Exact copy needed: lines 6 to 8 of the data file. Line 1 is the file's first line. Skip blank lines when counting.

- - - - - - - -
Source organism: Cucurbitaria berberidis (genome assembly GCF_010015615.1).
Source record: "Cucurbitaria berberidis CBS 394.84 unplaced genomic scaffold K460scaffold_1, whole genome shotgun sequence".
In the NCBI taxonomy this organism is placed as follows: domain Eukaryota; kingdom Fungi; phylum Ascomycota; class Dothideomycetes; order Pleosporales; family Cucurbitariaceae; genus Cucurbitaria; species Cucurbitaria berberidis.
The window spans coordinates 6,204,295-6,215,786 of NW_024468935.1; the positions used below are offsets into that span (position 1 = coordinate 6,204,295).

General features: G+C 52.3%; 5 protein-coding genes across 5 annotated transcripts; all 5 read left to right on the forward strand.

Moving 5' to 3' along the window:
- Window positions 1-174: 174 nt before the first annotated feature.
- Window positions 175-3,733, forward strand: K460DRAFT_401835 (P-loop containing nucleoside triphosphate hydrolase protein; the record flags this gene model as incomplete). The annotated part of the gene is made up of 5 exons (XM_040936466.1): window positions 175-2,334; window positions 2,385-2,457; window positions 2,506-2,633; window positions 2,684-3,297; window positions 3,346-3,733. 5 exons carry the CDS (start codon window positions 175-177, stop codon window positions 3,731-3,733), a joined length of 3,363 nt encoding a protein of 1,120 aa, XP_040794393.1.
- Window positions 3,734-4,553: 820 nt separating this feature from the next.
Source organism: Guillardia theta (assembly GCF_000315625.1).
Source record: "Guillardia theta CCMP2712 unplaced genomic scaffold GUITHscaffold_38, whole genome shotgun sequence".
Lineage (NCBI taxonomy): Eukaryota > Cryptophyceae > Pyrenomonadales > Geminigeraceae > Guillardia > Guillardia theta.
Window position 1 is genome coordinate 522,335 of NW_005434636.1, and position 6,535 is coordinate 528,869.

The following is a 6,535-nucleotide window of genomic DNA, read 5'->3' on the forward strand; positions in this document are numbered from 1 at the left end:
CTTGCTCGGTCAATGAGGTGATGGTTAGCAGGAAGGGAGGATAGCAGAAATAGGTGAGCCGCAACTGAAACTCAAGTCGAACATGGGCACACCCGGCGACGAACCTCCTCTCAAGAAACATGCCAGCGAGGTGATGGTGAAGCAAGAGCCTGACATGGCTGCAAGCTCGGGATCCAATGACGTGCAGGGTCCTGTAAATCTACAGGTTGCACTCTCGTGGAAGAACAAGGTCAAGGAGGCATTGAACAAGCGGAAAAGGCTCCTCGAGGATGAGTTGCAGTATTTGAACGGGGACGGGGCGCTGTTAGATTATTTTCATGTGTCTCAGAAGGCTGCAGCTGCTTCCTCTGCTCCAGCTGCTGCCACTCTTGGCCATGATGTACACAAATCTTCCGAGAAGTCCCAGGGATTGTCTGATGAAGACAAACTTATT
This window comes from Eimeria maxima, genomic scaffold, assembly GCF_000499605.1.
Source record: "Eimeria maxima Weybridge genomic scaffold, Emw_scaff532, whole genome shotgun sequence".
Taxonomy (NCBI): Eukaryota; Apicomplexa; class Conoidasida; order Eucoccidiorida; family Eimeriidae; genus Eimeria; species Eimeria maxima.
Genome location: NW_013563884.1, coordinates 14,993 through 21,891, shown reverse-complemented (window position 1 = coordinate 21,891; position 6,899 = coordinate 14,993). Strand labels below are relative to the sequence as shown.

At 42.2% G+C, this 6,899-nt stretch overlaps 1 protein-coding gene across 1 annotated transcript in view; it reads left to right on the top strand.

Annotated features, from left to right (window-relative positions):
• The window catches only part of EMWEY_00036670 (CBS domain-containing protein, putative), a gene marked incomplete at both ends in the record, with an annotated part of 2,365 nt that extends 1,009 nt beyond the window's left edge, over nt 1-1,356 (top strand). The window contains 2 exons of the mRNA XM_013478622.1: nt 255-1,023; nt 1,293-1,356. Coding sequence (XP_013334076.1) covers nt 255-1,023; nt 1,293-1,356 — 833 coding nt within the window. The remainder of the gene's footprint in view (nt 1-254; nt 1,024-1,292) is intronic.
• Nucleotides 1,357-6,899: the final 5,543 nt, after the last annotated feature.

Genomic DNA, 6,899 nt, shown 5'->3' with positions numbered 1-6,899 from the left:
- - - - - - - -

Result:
Moving 5' to 3' along the window:
- Window positions 1-174: 174 nt before the first annotated feature.
- Window positions 175-3,733, forward strand: K460DRAFT_401835 (P-loop containing nucleoside triphosphate hydrolase protein; the record flags this gene model as incomplete). The annotated part of the gene is made up of 5 exons (XM_040936466.1): window positions 175-2,334; window positions 2,385-2,457; window positions 2,506-2,633; window positions 2,684-3,297; window positions 3,346-3,733. 5 exons carry the CDS (start codon window positions 175-177, stop codon window positions 3,731-3,733), a joined length of 3,363 nt encoding a protein of 1,120 aa, XP_040794393.1.